For both workers and safety experts, work safety perceptions are not only subjective, but also shaped by their own beliefs, knowledge, and experience. In the case of workers, safety knowledge is primarily driven by task-performance experience and, in their work roles, they often have to choose between higher level of safety and better performance (Abad et al., 2013; Caponecchia & Sheils, 2011). The differential value of productivity results associated with less use of personal protective equipment (PPE) and greater unsafe behaviors are associated with lower productivity levels (Arcury, Summers, Carrillo, Grzywacz, Quandt & Mills, 2014). For example, Arcury et al. (2015) report that Latino construction workers prioritize productivity over work safety mostly due to employment needs, comfort preferences and the created belief that their knowledge leads to better decision-making which minimizes potential work accidents. That is, from their experiential knowledge workers underestimate some risks (poor risk awareness) and overestimated own abilities. Therefore, it seems plausible to argue that workers may develop overconfidence due to the overestimation of their own actual capacities.
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Influence of the exogenous virus HIV-1 on the expression of human endogenous retroviral elements (HERVs)

Influence of the exogenous virus HIV-1 on the expression of human endogenous retroviral elements (HERVs)

Nef is a 27/34 kDa, N-terminal myristoylated accessory protein involved in post integration infection. Nef is found in the viral particle and is one of the first proteins to be produced after invasion of the host cell. Although HIV-1 Nef was originally named "negative factor," it has been shown to have a positive role in viral replication and pathogenesis. Nef is a viral protein that interacts with host cell signal transduction proteins to promote long-term survival of infected T cells [148,149] and for destruction of non-infected T cells by inducing apoptosis. Nef also advances the endocytosis and degradation of cell surface proteins, including CD4 [12,13] and MHC proteins [15]. This action possibly impairs cytotoxic T cell function, thereby helping the virus to evade the host immune response [15]. The multifunctional protein thus helps the virus maintain high levels of viral load and to overcome host immune defenses, contributing to the progression of AIDS. Nef also alters the intracellular signaling pathways in lymphocytic cells, thereby inducing a wide range of effects. In particular, Nef activates both AP-1 [10] and nuclear factor of activated T cell transcription factors [150], as well as the T cell receptor (TCR) chain signaling [151]. Furthermore, Nef activates the calcium dependent signaling in T lymphocytes in a TCR-independent manner [152].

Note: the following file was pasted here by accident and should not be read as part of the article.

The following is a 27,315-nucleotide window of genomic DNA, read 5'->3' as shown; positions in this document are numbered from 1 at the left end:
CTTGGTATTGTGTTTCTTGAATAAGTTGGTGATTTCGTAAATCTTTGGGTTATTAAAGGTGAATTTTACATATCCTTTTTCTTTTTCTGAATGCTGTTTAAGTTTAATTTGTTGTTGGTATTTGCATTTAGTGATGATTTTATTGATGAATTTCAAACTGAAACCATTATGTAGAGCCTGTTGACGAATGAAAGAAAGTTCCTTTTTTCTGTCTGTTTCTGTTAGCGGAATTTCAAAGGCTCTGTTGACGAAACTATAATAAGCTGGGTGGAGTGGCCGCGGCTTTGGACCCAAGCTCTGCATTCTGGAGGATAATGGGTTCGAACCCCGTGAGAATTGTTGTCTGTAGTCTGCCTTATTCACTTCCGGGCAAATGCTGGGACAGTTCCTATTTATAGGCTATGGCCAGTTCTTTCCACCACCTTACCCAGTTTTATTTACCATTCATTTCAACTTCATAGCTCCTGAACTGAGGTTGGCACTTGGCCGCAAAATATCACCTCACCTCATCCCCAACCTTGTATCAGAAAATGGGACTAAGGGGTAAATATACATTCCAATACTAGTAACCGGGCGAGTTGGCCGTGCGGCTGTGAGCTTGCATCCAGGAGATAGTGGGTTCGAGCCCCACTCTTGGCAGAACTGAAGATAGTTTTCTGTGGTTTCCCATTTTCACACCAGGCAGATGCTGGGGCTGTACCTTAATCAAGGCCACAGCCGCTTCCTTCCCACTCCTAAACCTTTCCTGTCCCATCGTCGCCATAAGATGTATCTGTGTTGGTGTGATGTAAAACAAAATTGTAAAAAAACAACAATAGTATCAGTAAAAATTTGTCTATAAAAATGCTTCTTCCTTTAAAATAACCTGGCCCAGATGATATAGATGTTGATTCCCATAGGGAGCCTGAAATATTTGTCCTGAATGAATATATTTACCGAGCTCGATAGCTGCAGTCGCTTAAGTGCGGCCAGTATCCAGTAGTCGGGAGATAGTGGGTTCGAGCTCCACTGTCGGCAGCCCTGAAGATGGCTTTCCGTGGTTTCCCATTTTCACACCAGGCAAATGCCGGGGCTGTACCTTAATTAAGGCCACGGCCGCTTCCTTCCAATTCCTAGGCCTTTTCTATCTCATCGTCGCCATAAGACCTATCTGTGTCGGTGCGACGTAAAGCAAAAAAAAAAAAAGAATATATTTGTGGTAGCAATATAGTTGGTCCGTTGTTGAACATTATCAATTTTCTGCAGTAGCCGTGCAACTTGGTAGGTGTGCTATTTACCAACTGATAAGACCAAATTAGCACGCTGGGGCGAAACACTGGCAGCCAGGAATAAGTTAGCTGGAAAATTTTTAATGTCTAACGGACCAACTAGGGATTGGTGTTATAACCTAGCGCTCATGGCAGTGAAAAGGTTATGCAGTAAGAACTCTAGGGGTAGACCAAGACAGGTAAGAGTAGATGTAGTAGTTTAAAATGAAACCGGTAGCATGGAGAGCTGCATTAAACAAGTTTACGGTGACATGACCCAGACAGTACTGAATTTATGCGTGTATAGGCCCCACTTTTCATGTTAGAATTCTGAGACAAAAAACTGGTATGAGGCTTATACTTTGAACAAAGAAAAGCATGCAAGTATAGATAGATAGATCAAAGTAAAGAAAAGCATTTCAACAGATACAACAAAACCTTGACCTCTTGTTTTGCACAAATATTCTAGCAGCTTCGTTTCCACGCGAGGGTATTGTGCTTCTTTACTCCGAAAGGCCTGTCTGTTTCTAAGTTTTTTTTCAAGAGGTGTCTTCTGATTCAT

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The human cytidine deaminase APOBEC3C restricts retroviruses independent of editing – A biochemical and structural analysis

The human cytidine deaminase APOBEC3C restricts retroviruses independent of editing – A biochemical and structural analysis